In 1994, Morrissey was criticised by Manic Street Preachers' bassist and lyricist Nicky Wire, in regards to comments that Morrissey had made about the British National Party. Other targets of his disapproval have been Band Aid, rap, reggae (a criticism he later retracted, stating that he was being facetious and that he grew up partly on the classic singles released by the British reggae label Trojan in the early to mid-1970s), rave and teenage pop stars.
Attitude towards political leaders
Morrissey has always been politically outspoken, and the figures he has criticised include Oliver Cromwell, the British Royal Family, former Prime Minister of the United Kingdom Margaret Thatcher, former Prime Minister Tony Blair, and former President of the United States George W. Bush. He has criticised both the two main political parties of the United Kingdom, the Labour Party and the Conservative Party.
In a 1984 interview, Morrissey criticised the then Conservative Prime Minister, Margaret Thatcher, stating that "She is only one person. She can be destroyed. It is the only remedy for this country at the moment." Morrissey's first solo album, Viva Hate, included a track entitled "Margaret on the Guillotine", a tongue-in-cheek jab at Thatcher, which referred to her being executed on a guillotine. British police responded by searching Morrissey's home and carrying out an official investigation, while Simon Reynolds, who had interviewed Morrissey for Melody Maker, was questioned about the tone in which Morrissey had made certain remarks about Thatcher. It has been said that many of the officers were embarrassed about the absurdity of the situation, some even asking for Morrissey's autograph.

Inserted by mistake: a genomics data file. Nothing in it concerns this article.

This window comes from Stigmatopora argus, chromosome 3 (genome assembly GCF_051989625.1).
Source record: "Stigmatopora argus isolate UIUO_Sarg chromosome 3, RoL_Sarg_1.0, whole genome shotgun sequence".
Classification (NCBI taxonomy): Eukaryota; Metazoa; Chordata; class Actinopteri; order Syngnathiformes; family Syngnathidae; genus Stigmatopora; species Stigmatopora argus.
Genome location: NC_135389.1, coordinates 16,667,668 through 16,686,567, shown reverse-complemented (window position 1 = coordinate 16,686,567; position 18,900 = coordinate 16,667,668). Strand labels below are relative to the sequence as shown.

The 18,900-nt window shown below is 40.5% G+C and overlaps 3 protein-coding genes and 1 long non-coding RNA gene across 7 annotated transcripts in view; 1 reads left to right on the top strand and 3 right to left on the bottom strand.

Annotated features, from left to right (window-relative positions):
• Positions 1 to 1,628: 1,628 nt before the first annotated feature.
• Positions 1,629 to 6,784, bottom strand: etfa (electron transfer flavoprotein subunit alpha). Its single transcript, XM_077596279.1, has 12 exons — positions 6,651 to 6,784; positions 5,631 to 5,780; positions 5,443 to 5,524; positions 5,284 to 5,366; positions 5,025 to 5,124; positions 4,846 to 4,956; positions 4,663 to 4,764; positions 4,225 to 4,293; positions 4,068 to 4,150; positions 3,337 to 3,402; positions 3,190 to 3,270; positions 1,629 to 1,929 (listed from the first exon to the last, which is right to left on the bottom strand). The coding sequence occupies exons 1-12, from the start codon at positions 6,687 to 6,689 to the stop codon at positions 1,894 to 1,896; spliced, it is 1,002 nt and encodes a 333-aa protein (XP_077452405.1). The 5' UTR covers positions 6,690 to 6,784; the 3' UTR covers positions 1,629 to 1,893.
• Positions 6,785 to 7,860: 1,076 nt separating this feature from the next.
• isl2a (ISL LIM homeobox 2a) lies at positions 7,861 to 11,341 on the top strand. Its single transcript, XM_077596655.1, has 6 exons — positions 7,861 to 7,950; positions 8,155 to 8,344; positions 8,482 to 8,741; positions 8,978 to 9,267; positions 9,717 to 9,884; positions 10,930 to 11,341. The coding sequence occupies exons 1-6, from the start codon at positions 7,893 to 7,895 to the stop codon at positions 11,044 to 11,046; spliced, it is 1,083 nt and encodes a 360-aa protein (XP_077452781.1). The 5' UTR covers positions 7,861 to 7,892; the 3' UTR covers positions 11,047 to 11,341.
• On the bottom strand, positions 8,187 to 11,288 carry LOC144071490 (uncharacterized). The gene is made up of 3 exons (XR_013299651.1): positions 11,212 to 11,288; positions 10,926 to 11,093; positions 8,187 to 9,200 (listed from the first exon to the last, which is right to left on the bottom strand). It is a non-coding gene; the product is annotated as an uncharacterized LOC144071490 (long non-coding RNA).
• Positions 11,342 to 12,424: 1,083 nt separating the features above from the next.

At a Dublin concert in June 2004, Morrissey caused controversy by announcing the death of former US President, Ronald Reagan and stating that he would have preferred it if the then current President, George W. Bush, had died. In October 2004, Morrissey released a statement urging American voters to vote for Democratic Party candidate John Kerry for President, calling this vote a "logical and sane move" and a way to get rid of President Bush. Morrissey argued that "Bush has single-handedly turned the United States into the most neurotic and terror-obsessed country on the planet."
In February 2006, Morrissey said he had been interviewed by the Federal Bureau of Investigation (FBI) and by British intelligence after having spoken out against the American and British governments. Morrissey said "the FBI and the Special Branch have investigated me and I've been interviewed and taped and so forth. They were trying to determine if I was a threat to the government, it didn't take them long to realise that I am not." During a January 2008 concert Morrissey remarked "God Bless Barack Obama" and ranted against Hillary Clinton after a performance of "The World Is Full of Crashing Bores."
Accusations of racism